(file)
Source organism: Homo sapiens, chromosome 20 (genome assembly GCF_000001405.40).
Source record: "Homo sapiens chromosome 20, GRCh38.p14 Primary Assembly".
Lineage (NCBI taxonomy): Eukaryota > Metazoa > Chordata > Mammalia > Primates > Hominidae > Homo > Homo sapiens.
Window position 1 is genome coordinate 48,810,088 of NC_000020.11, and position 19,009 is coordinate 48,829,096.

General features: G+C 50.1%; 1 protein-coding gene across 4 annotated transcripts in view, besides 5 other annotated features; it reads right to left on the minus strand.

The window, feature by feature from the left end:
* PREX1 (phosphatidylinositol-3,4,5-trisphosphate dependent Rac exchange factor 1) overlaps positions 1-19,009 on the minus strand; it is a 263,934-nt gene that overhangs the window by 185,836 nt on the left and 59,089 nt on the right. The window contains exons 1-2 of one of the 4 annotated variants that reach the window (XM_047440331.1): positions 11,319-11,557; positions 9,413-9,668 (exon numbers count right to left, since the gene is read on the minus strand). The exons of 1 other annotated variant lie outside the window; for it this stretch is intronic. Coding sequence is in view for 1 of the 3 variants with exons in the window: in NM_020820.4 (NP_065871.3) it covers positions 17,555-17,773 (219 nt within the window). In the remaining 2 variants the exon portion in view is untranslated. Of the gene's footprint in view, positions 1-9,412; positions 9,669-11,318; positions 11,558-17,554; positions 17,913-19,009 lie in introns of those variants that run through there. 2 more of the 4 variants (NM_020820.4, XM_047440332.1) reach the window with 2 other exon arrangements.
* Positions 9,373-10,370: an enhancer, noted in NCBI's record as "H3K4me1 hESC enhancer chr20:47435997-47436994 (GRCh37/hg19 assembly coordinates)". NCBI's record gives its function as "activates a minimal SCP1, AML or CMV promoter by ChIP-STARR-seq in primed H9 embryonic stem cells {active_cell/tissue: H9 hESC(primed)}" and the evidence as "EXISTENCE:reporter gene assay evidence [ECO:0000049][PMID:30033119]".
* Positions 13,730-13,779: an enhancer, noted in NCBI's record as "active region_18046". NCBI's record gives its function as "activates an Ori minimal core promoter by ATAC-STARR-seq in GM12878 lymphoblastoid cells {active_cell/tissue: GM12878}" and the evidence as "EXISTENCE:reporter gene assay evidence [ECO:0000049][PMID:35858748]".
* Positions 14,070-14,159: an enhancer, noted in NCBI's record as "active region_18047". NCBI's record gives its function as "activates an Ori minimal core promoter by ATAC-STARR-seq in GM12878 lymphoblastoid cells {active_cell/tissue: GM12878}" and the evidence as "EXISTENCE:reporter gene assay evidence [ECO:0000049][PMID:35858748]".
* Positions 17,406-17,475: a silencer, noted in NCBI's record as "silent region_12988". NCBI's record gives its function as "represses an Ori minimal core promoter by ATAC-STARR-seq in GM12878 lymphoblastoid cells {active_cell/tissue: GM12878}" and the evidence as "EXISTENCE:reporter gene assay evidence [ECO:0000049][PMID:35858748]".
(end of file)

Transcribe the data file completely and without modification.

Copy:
Source organism: Homo sapiens, chromosome 20 (genome assembly GCF_000001405.40).
Source record: "Homo sapiens chromosome 20, GRCh38.p14 Primary Assembly".
Lineage (NCBI taxonomy): Eukaryota > Metazoa > Chordata > Mammalia > Primates > Hominidae > Homo > Homo sapiens.
Window position 1 is genome coordinate 48,810,088 of NC_000020.11, and position 19,009 is coordinate 48,829,096.

General features: G+C 50.1%; 1 protein-coding gene across 4 annotated transcripts in view, besides 5 other annotated features; it reads right to left on the minus strand.

The window, feature by feature from the left end:
* PREX1 (phosphatidylinositol-3,4,5-trisphosphate dependent Rac exchange factor 1) overlaps positions 1-19,009 on the minus strand; it is a 263,934-nt gene that overhangs the window by 185,836 nt on the left and 59,089 nt on the right. The window contains exons 1-2 of one of the 4 annotated variants that reach the window (XM_047440331.1): positions 11,319-11,557; positions 9,413-9,668 (exon numbers count right to left, since the gene is read on the minus strand). The exons of 1 other annotated variant lie outside the window; for it this stretch is intronic. Coding sequence is in view for 1 of the 3 variants with exons in the window: in NM_020820.4 (NP_065871.3) it covers positions 17,555-17,773 (219 nt within the window). In the remaining 2 variants the exon portion in view is untranslated. Of the gene's footprint in view, positions 1-9,412; positions 9,669-11,318; positions 11,558-17,554; positions 17,913-19,009 lie in introns of those variants that run through there. 2 more of the 4 variants (NM_020820.4, XM_047440332.1) reach the window with 2 other exon arrangements.
* Positions 9,373-10,370: an enhancer, noted in NCBI's record as "H3K4me1 hESC enhancer chr20:47435997-47436994 (GRCh37/hg19 assembly coordinates)". NCBI's record gives its function as "activates a minimal SCP1, AML or CMV promoter by ChIP-STARR-seq in primed H9 embryonic stem cells {active_cell/tissue: H9 hESC(primed)}" and the evidence as "EXISTENCE:reporter gene assay evidence [ECO:0000049][PMID:30033119]".
* Positions 13,730-13,779: an enhancer, noted in NCBI's record as "active region_18046". NCBI's record gives its function as "activates an Ori minimal core promoter by ATAC-STARR-seq in GM12878 lymphoblastoid cells {active_cell/tissue: GM12878}" and the evidence as "EXISTENCE:reporter gene assay evidence [ECO:0000049][PMID:35858748]".
* Positions 14,070-14,159: an enhancer, noted in NCBI's record as "active region_18047". NCBI's record gives its function as "activates an Ori minimal core promoter by ATAC-STARR-seq in GM12878 lymphoblastoid cells {active_cell/tissue: GM12878}" and the evidence as "EXISTENCE:reporter gene assay evidence [ECO:0000049][PMID:35858748]".
* Positions 17,406-17,475: a silencer, noted in NCBI's record as "silent region_12988". NCBI's record gives its function as "represses an Ori minimal core promoter by ATAC-STARR-seq in GM12878 lymphoblastoid cells {active_cell/tissue: GM12878}" and the evidence as "EXISTENCE:reporter gene assay evidence [ECO:0000049][PMID:35858748]".